India Today impact: Election Commission activates departments and agencies to probe Angadias

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IndiaToday.in

Virendrasingh Ghunawat | Edited by Arindam Mukherjee

Mumbai, November 22, 2017 

 

Isaac GomesReaders would recall yesterday's post on IndiaToday.in report reproduced in CCV on operation Hawala in the Gurajat election to be held in two phases  on 9th and 14th December. The Chief Electoral Office of Gujarat has taken note of an undercover investigation done by IndiaToday.in against the state's cash couriers, popularly known as angadias. 

HIGHLIGHTS

  • Gujarat chief electoral officer has directed all state departments and agencies to probe angadias.

  • India Today's Operation Gujarat Hawala exposed how political parties are riding their luck on hawala cash.

  • An I-T official said that discreet enquiry had already begun.

It is the sheer power of black money pumped in unabated in during Election campaigns, that is killing democracy.  Genuine politicians who want to do good for the country, stand no chance against this systematic juggernaut of black money and are falling by the wayside.  One way to tackle this menace is make it mandatory by law that all election-related payments should be made by cheque or on-line. But who among our legislators will bell the cat? They will be like brothers in arms and nip the proposal in the bud. IndiaToday.in deserves rich compliments for bringing out this menace in the open.  Isaac Gomes, Asso. Editor, Church Citizens' Voice.

 

Within 24 hours of India Today's exposure on cash couriers in Gujarat Election, the Chief Electoral Office of Gujarat has taken the cognizance of undercover investigation done by IndiaToday.in against angadias i.e. cash couriers, and directed all the concerned State department and agencies to probe it further.

B.B. Swain, Chief Electoral Officer, Gujarat, in an exclusive telephonic conversation told IndiaToday.in that "Our team has seen the sting operation conducted by India Today group against angadias. At present, I could only say that we have directed all the state departments and agencies to look into this matter and probe it further."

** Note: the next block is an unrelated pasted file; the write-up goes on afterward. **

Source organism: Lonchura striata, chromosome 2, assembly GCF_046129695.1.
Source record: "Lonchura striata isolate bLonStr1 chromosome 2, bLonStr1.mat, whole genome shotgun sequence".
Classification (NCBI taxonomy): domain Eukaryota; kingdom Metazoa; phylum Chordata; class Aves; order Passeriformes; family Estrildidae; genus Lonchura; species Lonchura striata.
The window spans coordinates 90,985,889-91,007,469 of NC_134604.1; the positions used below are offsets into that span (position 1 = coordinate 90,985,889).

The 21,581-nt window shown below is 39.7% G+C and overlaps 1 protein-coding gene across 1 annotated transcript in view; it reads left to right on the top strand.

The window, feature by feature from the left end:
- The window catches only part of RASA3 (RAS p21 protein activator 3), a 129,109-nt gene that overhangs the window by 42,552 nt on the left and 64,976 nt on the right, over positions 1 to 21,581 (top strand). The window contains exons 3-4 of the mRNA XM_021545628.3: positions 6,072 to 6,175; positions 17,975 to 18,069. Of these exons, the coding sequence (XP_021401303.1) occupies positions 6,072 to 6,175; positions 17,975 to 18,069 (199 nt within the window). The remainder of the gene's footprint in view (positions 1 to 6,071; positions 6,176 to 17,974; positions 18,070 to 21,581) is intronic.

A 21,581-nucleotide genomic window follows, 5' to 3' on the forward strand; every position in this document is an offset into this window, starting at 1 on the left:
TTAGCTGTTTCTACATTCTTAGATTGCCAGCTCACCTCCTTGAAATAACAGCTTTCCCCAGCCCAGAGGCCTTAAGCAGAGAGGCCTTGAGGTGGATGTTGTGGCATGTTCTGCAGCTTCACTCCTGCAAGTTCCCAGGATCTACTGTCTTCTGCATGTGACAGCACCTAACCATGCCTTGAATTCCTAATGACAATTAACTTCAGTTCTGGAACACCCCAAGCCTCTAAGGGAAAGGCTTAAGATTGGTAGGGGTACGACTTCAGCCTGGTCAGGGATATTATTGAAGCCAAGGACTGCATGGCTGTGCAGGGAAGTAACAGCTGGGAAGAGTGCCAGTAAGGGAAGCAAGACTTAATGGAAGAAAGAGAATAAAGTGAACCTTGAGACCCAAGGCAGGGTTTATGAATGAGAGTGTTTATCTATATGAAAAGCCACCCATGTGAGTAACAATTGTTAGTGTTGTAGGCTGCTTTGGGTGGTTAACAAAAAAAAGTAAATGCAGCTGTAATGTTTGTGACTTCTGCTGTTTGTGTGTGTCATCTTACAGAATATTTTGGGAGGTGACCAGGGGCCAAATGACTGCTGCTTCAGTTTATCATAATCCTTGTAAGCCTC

On the query of further action-plan on angadias captured on camera, Swain declined to comment. He maintained saying, "It's too early to make a statement. Let our agencies examine it and get back to us."

OPERATION GUJARAT HAWALA

In an undercover investigation, IndiaToday.in unraveled a devastating reality. In their damning confessions caught on camera, some of the state's traditional diamond or cash couriers i.e. angadias revealed how political groups have been using their well-entrenched network to route black money for campaign.

Earlier, sources within the Income Tax (I-T) department in Gujarat also confirmed IndiaToday.in that department has begun its discreet enquiry against all angadias, in the State.

One senior I-T official in Ahmedabad investigation wing, on the condition of anonymity told IndiaToday.in that a "discreet enquiry" has begun and found "most of the prominent angadias in Ahmedabad, Surat, Rajkot and Vadodara were shut down today".

When queried on further action-plan, the I-T officials remained silent, but indicated that the department is awaiting specific directions from Election Commission (EC).

Queried sent to Sushil Chandra, Chairman, Central Board of Direct Taxes (CBDT) remained unanswered. For next month's Gujarat assembly election, the EC has capped expenditure at Rs 28 lakh for each candidate in the fray. In fact, leaders across the political spectrum have also repeatedly called for "cleaner" politics.

LAME DUCK

Senior I-T officials in Gujarat explained IndiaToday.in, how Gujarat's economy has become a lame duck before these cash couriers.

"From small traders to leading politician, all of them transport their unaccounted money through this route. In fact, a monthly settlement do takes place with angadias, which are never reflected in their book of accounts", an official said.

ROLE OF ANGADIAS

Adv Rahul Sharma, former Indian Police Service (IPS) summed up by saying that entire political system in Gujarat is managed by angadias.

"These angadias are so deeply-rooted that no establishments or political parties in Gujarat have the power to stop this illegal business. Their networks are so strong that most of them handle foreign funding during elections", Sharma said.

According to Sharma, unaccounted money of around Rs 900 crore would be used by political parties (Rs 2-5 crore per constituency) in Gujarat Election. "Angadias would play crucial role by handling almost 40-50 per cent of these black money," Sharma added.

Tried and tested by diamond merchants, angadias have been ferrying gems between Gujarat, Mumbai and New Delhi for generations. Most of them, in fact, are the backbone of the industry.

 

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